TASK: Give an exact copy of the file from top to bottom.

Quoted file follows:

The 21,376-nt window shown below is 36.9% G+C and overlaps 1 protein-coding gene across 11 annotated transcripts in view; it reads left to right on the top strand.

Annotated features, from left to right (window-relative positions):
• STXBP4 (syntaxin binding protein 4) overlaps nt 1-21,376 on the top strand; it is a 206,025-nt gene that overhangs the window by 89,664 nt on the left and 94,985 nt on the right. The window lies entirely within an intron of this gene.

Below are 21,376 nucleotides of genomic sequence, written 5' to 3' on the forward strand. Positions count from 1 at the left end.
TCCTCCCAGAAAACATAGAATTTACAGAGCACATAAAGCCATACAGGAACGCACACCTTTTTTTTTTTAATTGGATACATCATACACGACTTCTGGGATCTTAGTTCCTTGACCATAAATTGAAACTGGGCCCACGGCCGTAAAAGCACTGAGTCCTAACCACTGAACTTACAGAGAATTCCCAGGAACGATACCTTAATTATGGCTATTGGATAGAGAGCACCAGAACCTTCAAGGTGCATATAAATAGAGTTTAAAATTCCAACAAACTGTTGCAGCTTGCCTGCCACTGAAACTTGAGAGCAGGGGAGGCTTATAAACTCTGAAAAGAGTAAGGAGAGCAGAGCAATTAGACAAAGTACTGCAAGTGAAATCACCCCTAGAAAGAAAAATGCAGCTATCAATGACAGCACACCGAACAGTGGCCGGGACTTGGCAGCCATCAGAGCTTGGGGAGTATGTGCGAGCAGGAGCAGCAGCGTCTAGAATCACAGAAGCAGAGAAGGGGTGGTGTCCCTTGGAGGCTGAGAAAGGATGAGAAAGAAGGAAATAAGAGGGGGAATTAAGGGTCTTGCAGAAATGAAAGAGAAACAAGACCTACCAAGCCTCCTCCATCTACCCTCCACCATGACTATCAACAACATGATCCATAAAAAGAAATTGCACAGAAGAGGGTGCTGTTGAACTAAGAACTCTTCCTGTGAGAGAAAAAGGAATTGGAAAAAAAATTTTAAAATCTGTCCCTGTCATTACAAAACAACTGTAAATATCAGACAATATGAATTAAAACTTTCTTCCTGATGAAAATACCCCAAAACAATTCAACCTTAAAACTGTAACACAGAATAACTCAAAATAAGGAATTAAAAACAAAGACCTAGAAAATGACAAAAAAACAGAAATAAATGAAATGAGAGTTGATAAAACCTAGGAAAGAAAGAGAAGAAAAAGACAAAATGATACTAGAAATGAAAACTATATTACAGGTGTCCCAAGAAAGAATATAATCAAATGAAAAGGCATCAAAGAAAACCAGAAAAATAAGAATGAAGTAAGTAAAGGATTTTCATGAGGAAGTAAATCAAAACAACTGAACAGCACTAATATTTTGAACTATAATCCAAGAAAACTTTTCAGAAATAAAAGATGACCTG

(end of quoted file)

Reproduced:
The 21,376-nt window shown below is 36.9% G+C and overlaps 1 protein-coding gene across 11 annotated transcripts in view; it reads left to right on the top strand.

Annotated features, from left to right (window-relative positions):
• STXBP4 (syntaxin binding protein 4) overlaps nt 1-21,376 on the top strand; it is a 206,025-nt gene that overhangs the window by 89,664 nt on the left and 94,985 nt on the right. The window lies entirely within an intron of this gene.

Below are 21,376 nucleotides of genomic sequence, written 5' to 3' on the forward strand. Positions count from 1 at the left end.
TCCTCCCAGAAAACATAGAATTTACAGAGCACATAAAGCCATACAGGAACGCACACCTTTTTTTTTTTAATTGGATACATCATACACGACTTCTGGGATCTTAGTTCCTTGACCATAAATTGAAACTGGGCCCACGGCCGTAAAAGCACTGAGTCCTAACCACTGAACTTACAGAGAATTCCCAGGAACGATACCTTAATTATGGCTATTGGATAGAGAGCACCAGAACCTTCAAGGTGCATATAAATAGAGTTTAAAATTCCAACAAACTGTTGCAGCTTGCCTGCCACTGAAACTTGAGAGCAGGGGAGGCTTATAAACTCTGAAAAGAGTAAGGAGAGCAGAGCAATTAGACAAAGTACTGCAAGTGAAATCACCCCTAGAAAGAAAAATGCAGCTATCAATGACAGCACACCGAACAGTGGCCGGGACTTGGCAGCCATCAGAGCTTGGGGAGTATGTGCGAGCAGGAGCAGCAGCGTCTAGAATCACAGAAGCAGAGAAGGGGTGGTGTCCCTTGGAGGCTGAGAAAGGATGAGAAAGAAGGAAATAAGAGGGGGAATTAAGGGTCTTGCAGAAATGAAAGAGAAACAAGACCTACCAAGCCTCCTCCATCTACCCTCCACCATGACTATCAACAACATGATCCATAAAAAGAAATTGCACAGAAGAGGGTGCTGTTGAACTAAGAACTCTTCCTGTGAGAGAAAAAGGAATTGGAAAAAAAATTTTAAAATCTGTCCCTGTCATTACAAAACAACTGTAAATATCAGACAATATGAATTAAAACTTTCTTCCTGATGAAAATACCCCAAAACAATTCAACCTTAAAACTGTAACACAGAATAACTCAAAATAAGGAATTAAAAACAAAGACCTAGAAAATGACAAAAAAACAGAAATAAATGAAATGAGAGTTGATAAAACCTAGGAAAGAAAGAGAAGAAAAAGACAAAATGATACTAGAAATGAAAACTATATTACAGGTGTCCCAAGAAAGAATATAATCAAATGAAAAGGCATCAAAGAAAACCAGAAAAATAAGAATGAAGTAAGTAAAGGATTTTCATGAGGAAGTAAATCAAAACAACTGAACAGCACTAATATTTTGAACTATAATCCAAGAAAACTTTTCAGAAATAAAAGATGACCTG